|As Urban Meyer can attest, winning football games by throwing bubble screens absolutely makes you less of a man.
During the Ohio State-Northwestern game this year, 11W's Ramzy Nasrallah tweeted that he wished Urban would sometimes be more willing to grab what he wanted rather than always taking whatever the defense gave him; in this case he meant NW'ern couldn't keep Hyde from getting 4 YPC against 8-man fronts so why keep throwing to Philly Brown in the space that provided? I nearly died right there.Obviously if you play as bad as your worst day you'll be horrible. But what was Michigan's worst day?
- When they mailed it in against Akron?
- When they went to East Hartford and Gardner was throwing to Storrs?
- When they needed a gimmick offense to pull away in the 2nd half from the Gophers at home?
- When their opponents left 200 chances for victory wide, wide open, and the coordinator instead decided to bash his head against a brick wall for four quarters and four overtimes?
The Penn State game wasn't out of the ordinary. It was the ordinary: obviously superior to their opponent in talent, obviously stupider. In the car ride from the game to the bar we agreed if Bill O'Brien was coaching Michigan on Saturday the Wolverines win by 30. Forget for a moment what happens when Michigan State's 60 minutes of defensive holding takes away the thing that actually works in this offense (the mid-range passing game; for his faults Borges still knows how to get guys open) and think what happens when we give Nebraska and Indiana's defenses such a break? Lose those three atop the two legitimately good teams on the schedule and the trip to Iowa—when they've still yet to play a good road game in the Hoke era—is the difference between bowl eligible and not.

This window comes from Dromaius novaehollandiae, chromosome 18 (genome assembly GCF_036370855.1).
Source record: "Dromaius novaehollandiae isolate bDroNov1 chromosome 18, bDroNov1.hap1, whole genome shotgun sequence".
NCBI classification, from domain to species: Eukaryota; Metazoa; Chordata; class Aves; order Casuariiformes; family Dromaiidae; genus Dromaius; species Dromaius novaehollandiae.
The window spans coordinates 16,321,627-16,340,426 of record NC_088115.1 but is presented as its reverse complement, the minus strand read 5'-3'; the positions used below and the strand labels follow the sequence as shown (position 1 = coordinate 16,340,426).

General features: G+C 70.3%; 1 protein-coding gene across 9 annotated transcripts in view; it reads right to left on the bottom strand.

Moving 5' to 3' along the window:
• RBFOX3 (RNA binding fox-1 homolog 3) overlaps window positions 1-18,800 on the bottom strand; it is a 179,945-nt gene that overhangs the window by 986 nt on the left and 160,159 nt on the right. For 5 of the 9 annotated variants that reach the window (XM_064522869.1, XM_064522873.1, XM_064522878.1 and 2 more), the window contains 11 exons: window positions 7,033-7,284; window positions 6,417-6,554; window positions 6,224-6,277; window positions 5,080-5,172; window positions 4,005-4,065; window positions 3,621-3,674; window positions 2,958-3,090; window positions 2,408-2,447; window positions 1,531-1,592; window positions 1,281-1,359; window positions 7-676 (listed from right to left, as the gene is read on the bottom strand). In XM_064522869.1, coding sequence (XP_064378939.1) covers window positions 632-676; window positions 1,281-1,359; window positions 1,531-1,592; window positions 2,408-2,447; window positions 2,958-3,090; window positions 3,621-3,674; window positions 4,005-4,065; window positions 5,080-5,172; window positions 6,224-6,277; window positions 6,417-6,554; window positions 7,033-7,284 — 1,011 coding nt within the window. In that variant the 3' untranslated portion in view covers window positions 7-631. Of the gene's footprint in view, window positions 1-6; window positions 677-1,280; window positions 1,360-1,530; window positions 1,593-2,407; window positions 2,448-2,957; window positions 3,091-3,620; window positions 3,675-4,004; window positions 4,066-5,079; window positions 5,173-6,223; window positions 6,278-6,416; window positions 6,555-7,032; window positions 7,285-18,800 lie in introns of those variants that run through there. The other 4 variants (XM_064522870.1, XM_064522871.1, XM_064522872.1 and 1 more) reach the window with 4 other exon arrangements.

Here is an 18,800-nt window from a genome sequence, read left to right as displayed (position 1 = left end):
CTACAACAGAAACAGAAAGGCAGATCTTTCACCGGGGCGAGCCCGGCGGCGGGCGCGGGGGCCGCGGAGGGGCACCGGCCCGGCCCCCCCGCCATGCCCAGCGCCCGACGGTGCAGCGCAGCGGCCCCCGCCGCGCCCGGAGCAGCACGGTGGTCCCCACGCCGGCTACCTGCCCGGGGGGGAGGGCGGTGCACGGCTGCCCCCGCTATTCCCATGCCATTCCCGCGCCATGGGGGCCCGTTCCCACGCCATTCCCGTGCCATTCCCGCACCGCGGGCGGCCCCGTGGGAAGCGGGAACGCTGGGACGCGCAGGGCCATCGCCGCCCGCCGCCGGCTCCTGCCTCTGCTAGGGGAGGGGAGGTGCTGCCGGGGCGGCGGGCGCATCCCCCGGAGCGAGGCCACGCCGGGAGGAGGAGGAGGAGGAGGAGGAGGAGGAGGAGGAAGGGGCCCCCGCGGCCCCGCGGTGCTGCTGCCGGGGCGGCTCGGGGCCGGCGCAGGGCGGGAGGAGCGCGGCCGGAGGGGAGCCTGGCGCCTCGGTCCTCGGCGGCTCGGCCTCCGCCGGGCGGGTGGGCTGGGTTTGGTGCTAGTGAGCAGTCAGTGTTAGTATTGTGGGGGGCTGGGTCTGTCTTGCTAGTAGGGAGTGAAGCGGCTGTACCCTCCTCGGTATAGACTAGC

I find 6-6 far more likely right now than 8-4, and 5-7 is 6-6 plus any bit of bad luck. If they miss a bowl, the offense becomes a laughingstock, and Hoke declares his staff is Borges or bust, the recruiting classes could disintegrate. That is the threat.
Can they find offensive competence? Borges coached some brilliant games at home: ND this year, Ohio State and Nebraska in 2011. The further Michigan sinks to the pack, the more likely they'll be to stop pretending they can Hyde, and start coming up with an identity that has at least something to do with who they actually are. They wouldn't be the first UM team to do so. The 2001 squad wasn't diminished for being "chuck it to Marquise." The 2004 team was pretty good once it committed to freshmen at QB and RB and "let Braylon get it." Next year Gallon is going to find a home in an NFL that increasingly cares less about size. Putting him on the same side of the field as Funchess is a workable base offense; Gardner power and option plays that make life easier on the interior OL (e.g. inverted veer, belly) would be a nice complement to that.